Throughout her career, author Mary Jo Putney has received multiple RITA nominations and awards, two Romantic Times Career Achievement Awards and the Romance Writers of America’s Nora Roberts Lifetime Achievement Award in 2013. She also has something in common with many of our readers — she’s a BCPL customer! In Putney’s new book Not Quite a Wife, which recently hit The New York Times Best Sellers list, fate brings a couple back together for a second chance at love.
Putney recently took some time to answer questions for our Between the Covers readers. Read on to learn more about her new book, her advice for aspiring writers and her favorite things about Baltimore.
Between the Covers: Describe Not Quite a Wife in one sentence.
Mary Jo Putney: A long-estranged couple who never stopped loving each other must come together again to see if they can rebuild their marriage.
BTC: You’ve written in several genres throughout your career, but you’re probably best known for your rich historical romances. What about the Regency era inspires you most? Do you find yourself researching less now or does each book and its characters demand its own research?
MJP: The Regency was a time of change, a transition from the old regime world into what has become our modern world. The industrial age was shattering the old feudal/agricultural structure, the ideas of the enlightenment were leading to better education, more equality and individualism and reform moves like abolition and eventually women's rights. There was also the creative Romantic revolution in writing, painting, music and other areas of life. Plus, a great war against a continental tyrant: Napoleon. It gives writers so much to work with!
The amount of research varies. By now, I've developed a fairly broad foundation of Regency knowledge, but every book will have some new topics to research. For example, in Not Quite a Wife I was looking at things like Bristol's historic role in the slave trade and the development of steamship service on the Thames as well as studying maps of London's dockyards. That's part of what makes writing historical novels so interesting.
BTC: What’s a typical work day like for you? Is there such a thing as a typical work day?
MJP: Days can vary enormously! I'm more owl than lark. After breakfast, I sip coffee and check email. Three mornings a week, I go to Curves to exercise, since sitting at a computer too long is hard on the body and I need to stretch. I spend time on blogging — I'm part of a long running blog, the Word Wenches, and we all contribute regularly. (They're a great group, both as writers and as friends.)
I also spend a fair amount of time working at re-publishing my older books. I love that it's now possible to make all those backlist stories available as e-books. But the closer a deadline is, the more time I spend actually writing new work. Everything else gets pushed out!
BTC: Do you have any advice for aspiring writers?
MJP: Read, read, read! You need to thoroughly understand the genre you want to write in, and what you love to read and to write. You also need to work on the craft of writing. No matter how good a natural storyteller you are, you must also have enough writing skill to tell that story well. For romance writers, I recommend joining the Romance Writers of America. It's a large group with a lot of classes and opportunities to find critique. The local chapter is Maryland Romance Writers, and I've been a member since two months after I started my first book.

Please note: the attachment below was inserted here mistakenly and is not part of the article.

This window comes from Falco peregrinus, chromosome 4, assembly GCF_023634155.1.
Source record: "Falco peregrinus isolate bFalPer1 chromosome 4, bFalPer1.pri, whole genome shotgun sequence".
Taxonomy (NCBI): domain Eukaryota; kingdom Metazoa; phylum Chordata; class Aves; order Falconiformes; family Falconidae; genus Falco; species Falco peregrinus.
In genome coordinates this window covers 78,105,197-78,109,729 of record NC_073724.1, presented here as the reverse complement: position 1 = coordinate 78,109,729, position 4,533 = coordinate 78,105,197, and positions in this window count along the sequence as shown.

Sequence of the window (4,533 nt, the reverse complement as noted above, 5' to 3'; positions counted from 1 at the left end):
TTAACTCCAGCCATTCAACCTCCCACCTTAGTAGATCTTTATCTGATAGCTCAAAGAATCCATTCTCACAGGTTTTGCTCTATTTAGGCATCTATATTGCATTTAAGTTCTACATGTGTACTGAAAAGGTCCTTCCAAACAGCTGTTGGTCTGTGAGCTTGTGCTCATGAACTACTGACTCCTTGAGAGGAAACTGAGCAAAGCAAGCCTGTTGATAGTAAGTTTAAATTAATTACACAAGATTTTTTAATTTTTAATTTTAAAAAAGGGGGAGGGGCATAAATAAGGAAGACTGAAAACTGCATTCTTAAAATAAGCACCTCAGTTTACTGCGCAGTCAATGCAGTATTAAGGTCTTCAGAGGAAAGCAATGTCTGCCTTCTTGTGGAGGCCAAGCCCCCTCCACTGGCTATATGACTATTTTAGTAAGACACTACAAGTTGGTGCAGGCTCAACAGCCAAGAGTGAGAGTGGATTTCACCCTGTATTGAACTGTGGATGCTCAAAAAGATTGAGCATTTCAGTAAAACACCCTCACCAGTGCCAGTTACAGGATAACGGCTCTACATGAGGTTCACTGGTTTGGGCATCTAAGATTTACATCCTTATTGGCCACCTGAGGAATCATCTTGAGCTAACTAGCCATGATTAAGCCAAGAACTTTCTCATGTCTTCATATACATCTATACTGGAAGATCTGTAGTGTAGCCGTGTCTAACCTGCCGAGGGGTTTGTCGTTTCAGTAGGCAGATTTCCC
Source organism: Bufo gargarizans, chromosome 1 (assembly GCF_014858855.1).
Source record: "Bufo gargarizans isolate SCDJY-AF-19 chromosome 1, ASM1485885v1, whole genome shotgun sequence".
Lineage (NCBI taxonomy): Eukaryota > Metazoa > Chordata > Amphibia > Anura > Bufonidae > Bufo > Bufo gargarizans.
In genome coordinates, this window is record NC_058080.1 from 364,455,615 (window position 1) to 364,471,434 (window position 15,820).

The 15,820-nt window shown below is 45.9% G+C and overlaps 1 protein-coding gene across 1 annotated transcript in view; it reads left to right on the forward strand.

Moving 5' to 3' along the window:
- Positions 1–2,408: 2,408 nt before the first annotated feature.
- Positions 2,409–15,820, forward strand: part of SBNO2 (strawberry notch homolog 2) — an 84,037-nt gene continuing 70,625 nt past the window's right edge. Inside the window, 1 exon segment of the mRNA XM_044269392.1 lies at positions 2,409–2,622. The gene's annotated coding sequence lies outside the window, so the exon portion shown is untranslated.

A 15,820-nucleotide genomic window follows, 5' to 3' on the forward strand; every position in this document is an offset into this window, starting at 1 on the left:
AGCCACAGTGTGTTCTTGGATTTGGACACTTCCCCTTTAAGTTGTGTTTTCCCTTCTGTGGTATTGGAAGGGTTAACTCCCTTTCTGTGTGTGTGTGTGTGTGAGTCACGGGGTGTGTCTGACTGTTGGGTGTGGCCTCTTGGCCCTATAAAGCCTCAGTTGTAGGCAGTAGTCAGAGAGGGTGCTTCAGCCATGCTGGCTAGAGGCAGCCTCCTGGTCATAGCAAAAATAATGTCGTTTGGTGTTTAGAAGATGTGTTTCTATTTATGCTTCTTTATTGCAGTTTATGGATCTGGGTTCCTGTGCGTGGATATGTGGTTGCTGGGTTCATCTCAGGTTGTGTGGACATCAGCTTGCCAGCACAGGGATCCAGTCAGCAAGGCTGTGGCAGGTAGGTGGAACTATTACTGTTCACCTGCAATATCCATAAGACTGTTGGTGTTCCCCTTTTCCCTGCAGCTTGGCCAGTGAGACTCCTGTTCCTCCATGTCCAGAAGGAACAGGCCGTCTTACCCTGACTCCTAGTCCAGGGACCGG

BTC: What are your favorite things about living in Baltimore?
MJP: I love the variety and history of Baltimore and Maryland. The people are nice, the weather provides four distinct and generally pleasant seasons, and there's lots of social and historical texture. Since I didn't grow up here, there are still things I'm learning despite having lived in Baltimore for many years.
BTC: What can readers look forward to from you next?
MJP: I've been writing a Regency historical series called the Lost Lords. All the heroes attended a school for boys of "good birth and bad behavior." Basically, as kids they were square pegs in round holes, and the school not only taught them how to adapt to society without losing their souls, but how to build deep friendships as well.
The sixth book in the series, Not Quite a Wife, has just been released, and I'm working on the book for next year, Not Always a Saint. Though the different characters show up in different stories, basically each book stands alone by focusing on the romance of just one couple.
Thanks for having me here! Since BCPL is my local library, this is a particular pleasure.
Stuck. That's what Nora Webster is since her beloved husband Maurice died. With four children, the 40-year-old widow is mindful of the hole in their lives while trying to eke out their existence in the small Irish town where everyone knows your business. Set 40 years ago amidst Ireland’s religious unrest, Colm Tóibín’s newest novel, Nora Webster, is a quiet and eloquent study of the power of transformative grief and the new way of living that only Nora and her family can define.
Protective and no nonsense, Nora knows it's now her role to run a household that includes two growing boys and two daughters on the brink of adulthood. Through the careful, keen observations of family and friends, we get to know and sympathize with Tóibín's stubborn and private protagonist. While people swirl around her, Nora can only ponder the course her life has taken, the decisions she has made, the actions she has regretted. She is not the only one grieving. All the while her children, especially her boys, Conor and Donal, wait with unmet needs. When she does unwittingly nudge toward a passion that stirs her, contentment is slow to insert itself.